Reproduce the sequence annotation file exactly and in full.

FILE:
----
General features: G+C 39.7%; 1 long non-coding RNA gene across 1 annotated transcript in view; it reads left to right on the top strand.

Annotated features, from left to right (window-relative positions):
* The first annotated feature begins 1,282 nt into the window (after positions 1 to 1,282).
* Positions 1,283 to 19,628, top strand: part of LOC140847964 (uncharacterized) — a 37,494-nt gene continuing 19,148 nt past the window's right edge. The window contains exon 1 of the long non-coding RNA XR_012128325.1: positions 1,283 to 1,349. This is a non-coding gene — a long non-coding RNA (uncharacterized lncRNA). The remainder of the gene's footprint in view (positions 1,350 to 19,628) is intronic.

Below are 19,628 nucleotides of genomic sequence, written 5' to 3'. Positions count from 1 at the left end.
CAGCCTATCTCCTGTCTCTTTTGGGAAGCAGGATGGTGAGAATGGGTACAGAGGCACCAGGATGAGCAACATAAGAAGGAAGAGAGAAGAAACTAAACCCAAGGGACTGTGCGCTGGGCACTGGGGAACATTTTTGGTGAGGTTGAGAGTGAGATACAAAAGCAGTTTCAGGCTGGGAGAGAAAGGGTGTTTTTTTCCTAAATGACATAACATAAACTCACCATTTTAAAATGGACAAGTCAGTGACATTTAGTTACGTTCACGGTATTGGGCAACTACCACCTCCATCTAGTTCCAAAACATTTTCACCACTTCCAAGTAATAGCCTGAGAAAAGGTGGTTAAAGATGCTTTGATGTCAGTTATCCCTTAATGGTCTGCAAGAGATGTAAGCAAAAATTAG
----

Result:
General features: G+C 39.7%; 1 long non-coding RNA gene across 1 annotated transcript in view; it reads left to right on the top strand.

Annotated features, from left to right (window-relative positions):
* The first annotated feature begins 1,282 nt into the window (after positions 1 to 1,282).
* Positions 1,283 to 19,628, top strand: part of LOC140847964 (uncharacterized) — a 37,494-nt gene continuing 19,148 nt past the window's right edge. The window contains exon 1 of the long non-coding RNA XR_012128325.1: positions 1,283 to 1,349. This is a non-coding gene — a long non-coding RNA (uncharacterized lncRNA). The remainder of the gene's footprint in view (positions 1,350 to 19,628) is intronic.

Below are 19,628 nucleotides of genomic sequence, written 5' to 3'. Positions count from 1 at the left end.
CAGCCTATCTCCTGTCTCTTTTGGGAAGCAGGATGGTGAGAATGGGTACAGAGGCACCAGGATGAGCAACATAAGAAGGAAGAGAGAAGAAACTAAACCCAAGGGACTGTGCGCTGGGCACTGGGGAACATTTTTGGTGAGGTTGAGAGTGAGATACAAAAGCAGTTTCAGGCTGGGAGAGAAAGGGTGTTTTTTTCCTAAATGACATAACATAAACTCACCATTTTAAAATGGACAAGTCAGTGACATTTAGTTACGTTCACGGTATTGGGCAACTACCACCTCCATCTAGTTCCAAAACATTTTCACCACTTCCAAGTAATAGCCTGAGAAAAGGTGGTTAAAGATGCTTTGATGTCAGTTATCCCTTAATGGTCTGCAAGAGATGTAAGCAAAAATTAG